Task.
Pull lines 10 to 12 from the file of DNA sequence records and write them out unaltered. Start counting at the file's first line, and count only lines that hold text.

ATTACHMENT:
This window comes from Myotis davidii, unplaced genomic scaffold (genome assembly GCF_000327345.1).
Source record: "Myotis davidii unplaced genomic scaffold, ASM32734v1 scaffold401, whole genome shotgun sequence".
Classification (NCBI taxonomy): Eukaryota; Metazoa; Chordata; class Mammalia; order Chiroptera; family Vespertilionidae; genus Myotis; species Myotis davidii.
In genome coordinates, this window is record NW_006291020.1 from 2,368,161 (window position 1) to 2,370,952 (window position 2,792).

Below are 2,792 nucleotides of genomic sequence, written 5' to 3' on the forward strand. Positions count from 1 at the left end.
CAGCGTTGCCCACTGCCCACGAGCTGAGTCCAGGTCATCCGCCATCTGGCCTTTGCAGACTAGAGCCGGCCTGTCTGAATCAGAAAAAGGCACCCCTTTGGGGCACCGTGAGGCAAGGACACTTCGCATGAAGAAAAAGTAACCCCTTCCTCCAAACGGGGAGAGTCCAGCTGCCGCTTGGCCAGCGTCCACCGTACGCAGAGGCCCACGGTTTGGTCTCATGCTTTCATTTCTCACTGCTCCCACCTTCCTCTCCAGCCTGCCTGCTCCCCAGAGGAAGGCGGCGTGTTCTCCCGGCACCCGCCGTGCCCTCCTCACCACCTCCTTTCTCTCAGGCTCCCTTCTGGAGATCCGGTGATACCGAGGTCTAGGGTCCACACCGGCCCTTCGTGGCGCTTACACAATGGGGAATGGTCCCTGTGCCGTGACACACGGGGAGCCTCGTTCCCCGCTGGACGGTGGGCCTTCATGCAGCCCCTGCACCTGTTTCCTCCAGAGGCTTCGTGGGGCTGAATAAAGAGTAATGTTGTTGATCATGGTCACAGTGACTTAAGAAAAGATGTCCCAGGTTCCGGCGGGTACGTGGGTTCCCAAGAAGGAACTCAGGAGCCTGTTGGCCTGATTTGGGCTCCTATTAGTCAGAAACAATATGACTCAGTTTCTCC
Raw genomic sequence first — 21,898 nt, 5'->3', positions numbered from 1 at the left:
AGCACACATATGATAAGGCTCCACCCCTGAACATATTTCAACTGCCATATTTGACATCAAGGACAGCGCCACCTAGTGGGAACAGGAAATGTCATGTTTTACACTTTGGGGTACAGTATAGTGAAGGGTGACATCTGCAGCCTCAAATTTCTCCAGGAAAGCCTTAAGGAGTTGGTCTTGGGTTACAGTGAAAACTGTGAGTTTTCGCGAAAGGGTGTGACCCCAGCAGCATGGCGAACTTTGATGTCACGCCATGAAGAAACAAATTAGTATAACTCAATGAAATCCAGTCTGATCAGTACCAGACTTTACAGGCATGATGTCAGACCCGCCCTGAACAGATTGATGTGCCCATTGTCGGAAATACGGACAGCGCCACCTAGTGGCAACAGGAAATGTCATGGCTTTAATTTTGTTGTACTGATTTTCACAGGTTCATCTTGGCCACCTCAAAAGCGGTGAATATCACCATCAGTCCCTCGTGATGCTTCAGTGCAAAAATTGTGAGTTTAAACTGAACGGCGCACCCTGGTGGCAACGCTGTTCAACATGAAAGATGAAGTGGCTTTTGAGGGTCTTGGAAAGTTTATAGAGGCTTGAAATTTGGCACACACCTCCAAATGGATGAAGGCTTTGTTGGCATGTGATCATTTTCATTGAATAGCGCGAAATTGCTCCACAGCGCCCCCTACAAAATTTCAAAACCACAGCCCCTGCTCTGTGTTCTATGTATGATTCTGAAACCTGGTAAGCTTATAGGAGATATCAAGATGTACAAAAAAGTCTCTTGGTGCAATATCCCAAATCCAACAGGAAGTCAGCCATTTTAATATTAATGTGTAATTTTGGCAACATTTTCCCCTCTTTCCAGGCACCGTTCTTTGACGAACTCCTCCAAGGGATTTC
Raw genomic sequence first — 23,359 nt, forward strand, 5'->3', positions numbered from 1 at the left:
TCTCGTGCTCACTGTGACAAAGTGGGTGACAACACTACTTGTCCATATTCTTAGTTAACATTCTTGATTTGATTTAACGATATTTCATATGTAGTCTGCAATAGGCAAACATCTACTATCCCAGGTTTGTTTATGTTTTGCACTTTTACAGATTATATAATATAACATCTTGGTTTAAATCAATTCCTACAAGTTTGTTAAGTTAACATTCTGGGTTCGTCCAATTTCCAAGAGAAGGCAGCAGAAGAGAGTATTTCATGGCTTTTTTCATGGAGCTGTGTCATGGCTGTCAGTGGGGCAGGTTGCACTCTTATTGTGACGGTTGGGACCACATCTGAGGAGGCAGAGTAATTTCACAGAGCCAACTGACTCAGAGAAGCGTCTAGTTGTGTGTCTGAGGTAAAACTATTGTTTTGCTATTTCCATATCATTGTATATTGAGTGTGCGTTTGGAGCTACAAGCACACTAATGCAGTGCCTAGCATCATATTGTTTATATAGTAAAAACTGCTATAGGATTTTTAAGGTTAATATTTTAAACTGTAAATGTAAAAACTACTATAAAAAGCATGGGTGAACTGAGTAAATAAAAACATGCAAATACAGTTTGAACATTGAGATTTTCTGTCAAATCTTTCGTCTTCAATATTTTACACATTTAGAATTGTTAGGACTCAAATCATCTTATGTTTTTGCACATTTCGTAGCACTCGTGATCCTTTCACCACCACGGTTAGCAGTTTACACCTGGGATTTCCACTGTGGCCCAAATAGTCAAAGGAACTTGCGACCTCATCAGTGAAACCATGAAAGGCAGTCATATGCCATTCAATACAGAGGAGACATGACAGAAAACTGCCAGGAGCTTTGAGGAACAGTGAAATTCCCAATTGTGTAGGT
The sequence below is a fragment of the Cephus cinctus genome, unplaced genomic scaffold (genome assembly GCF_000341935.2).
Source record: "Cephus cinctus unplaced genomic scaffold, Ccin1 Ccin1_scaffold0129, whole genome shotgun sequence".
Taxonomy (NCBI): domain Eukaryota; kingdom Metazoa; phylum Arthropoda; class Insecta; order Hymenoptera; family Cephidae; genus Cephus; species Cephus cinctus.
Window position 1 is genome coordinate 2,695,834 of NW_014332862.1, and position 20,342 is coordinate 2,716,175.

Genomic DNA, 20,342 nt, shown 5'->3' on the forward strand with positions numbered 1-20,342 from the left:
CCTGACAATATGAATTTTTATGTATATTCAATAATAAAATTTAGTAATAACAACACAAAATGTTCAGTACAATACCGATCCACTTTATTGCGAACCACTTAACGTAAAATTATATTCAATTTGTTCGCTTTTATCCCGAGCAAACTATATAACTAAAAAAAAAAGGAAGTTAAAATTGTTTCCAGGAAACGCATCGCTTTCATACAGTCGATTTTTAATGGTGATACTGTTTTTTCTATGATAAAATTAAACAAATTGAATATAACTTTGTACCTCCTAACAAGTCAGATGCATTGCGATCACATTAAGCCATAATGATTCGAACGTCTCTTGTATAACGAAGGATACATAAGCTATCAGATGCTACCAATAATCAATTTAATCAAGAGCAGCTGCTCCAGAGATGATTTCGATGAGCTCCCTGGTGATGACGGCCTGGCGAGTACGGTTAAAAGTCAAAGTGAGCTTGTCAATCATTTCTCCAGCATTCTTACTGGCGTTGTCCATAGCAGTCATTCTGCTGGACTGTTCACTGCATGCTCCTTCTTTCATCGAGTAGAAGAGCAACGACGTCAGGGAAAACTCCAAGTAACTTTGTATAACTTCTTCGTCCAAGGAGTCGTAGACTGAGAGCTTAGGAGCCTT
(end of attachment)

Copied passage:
TCTCGTGCTCACTGTGACAAAGTGGGTGACAACACTACTTGTCCATATTCTTAGTTAACATTCTTGATTTGATTTAACGATATTTCATATGTAGTCTGCAATAGGCAAACATCTACTATCCCAGGTTTGTTTATGTTTTGCACTTTTACAGATTATATAATATAACATCTTGGTTTAAATCAATTCCTACAAGTTTGTTAAGTTAACATTCTGGGTTCGTCCAATTTCCAAGAGAAGGCAGCAGAAGAGAGTATTTCATGGCTTTTTTCATGGAGCTGTGTCATGGCTGTCAGTGGGGCAGGTTGCACTCTTATTGTGACGGTTGGGACCACATCTGAGGAGGCAGAGTAATTTCACAGAGCCAACTGACTCAGAGAAGCGTCTAGTTGTGTGTCTGAGGTAAAACTATTGTTTTGCTATTTCCATATCATTGTATATTGAGTGTGCGTTTGGAGCTACAAGCACACTAATGCAGTGCCTAGCATCATATTGTTTATATAGTAAAAACTGCTATAGGATTTTTAAGGTTAATATTTTAAACTGTAAATGTAAAAACTACTATAAAAAGCATGGGTGAACTGAGTAAATAAAAACATGCAAATACAGTTTGAACATTGAGATTTTCTGTCAAATCTTTCGTCTTCAATATTTTACACATTTAGAATTGTTAGGACTCAAATCATCTTATGTTTTTGCACATTTCGTAGCACTCGTGATCCTTTCACCACCACGGTTAGCAGTTTACACCTGGGATTTCCACTGTGGCCCAAATAGTCAAAGGAACTTGCGACCTCATCAGTGAAACCATGAAAGGCAGTCATATGCCATTCAATACAGAGGAGACATGACAGAAAACTGCCAGGAGCTTTGAGGAACAGTGAAATTCCCAATTGTGTAGGT
The sequence below is a fragment of the Cephus cinctus genome, unplaced genomic scaffold (genome assembly GCF_000341935.2).
Source record: "Cephus cinctus unplaced genomic scaffold, Ccin1 Ccin1_scaffold0129, whole genome shotgun sequence".